Dabara’s Story: A Village Empowered
Most parents assume that if their kids are in school, they are learning. Parents in the village of Dabara discovered otherwise.
It happened in the fall of 2015, when Pratham launched a campaign to measure and improve children’s learning in 100,000 villages across India. We entered Dabara prepared to explain our campaign and garner support.
The campaign appeared to stop before it had even begun when the sarpanch (elected village official) refused to help, even after repeated requests.
Then a field hockey coach offered to assist us and even provided the grounds as a site for conducting classes. Word began to spread in the village, and soon we found ourselves with more volunteers. One of them, Mr. Chaudary, took it upon himself to mobilize the village and gather children for testing.
Pratham workers explained the two simple assessment tests to Dabara’s volunteers: one asks children to read letters, words, paragraphs and stories; the other presents number recognition and arithmetic. Test administrators record the highest level at which each child is capable.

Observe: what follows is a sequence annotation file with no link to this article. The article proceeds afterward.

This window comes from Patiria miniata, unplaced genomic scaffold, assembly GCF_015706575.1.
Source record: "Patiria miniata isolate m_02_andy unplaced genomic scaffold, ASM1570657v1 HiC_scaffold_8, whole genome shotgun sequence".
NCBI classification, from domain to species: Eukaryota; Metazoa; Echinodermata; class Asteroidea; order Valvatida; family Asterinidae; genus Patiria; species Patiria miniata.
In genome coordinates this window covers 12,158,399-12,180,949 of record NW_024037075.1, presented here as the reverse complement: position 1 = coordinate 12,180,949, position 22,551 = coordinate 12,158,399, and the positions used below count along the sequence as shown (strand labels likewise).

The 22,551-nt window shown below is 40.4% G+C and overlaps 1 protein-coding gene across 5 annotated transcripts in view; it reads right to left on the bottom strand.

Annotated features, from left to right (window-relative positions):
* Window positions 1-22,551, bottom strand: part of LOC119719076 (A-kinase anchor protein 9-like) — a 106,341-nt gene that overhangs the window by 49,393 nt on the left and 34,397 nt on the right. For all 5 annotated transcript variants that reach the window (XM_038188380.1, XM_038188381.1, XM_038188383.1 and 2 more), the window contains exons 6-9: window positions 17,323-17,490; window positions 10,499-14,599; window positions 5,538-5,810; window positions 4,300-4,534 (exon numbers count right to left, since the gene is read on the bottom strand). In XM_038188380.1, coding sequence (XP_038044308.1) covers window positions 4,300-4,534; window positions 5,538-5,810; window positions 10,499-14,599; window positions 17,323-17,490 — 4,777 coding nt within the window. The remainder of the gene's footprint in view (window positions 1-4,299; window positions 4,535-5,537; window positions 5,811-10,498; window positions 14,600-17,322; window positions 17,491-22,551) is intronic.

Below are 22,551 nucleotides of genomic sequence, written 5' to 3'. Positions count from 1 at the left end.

Out of 118 children tested, 68 could not read a simple story and 63 could not solve basic math problems. When this “village report card” was posted publicly, parents were astonished. How could it be that their kids were not learning?
This simple action of testing empowered a village to take action. Dabara’s citizens agreed to try Pratham’s learning camps and innovative teaching methods. They were ready to change the quality of their children’s education.
Poor education is a community problem. By mobilizing local resources, Pratham works to find community solutions. We recruit local volunteers to help administer tests to the children. This method keeps costs low and makes learning visible to everyone. Learn more.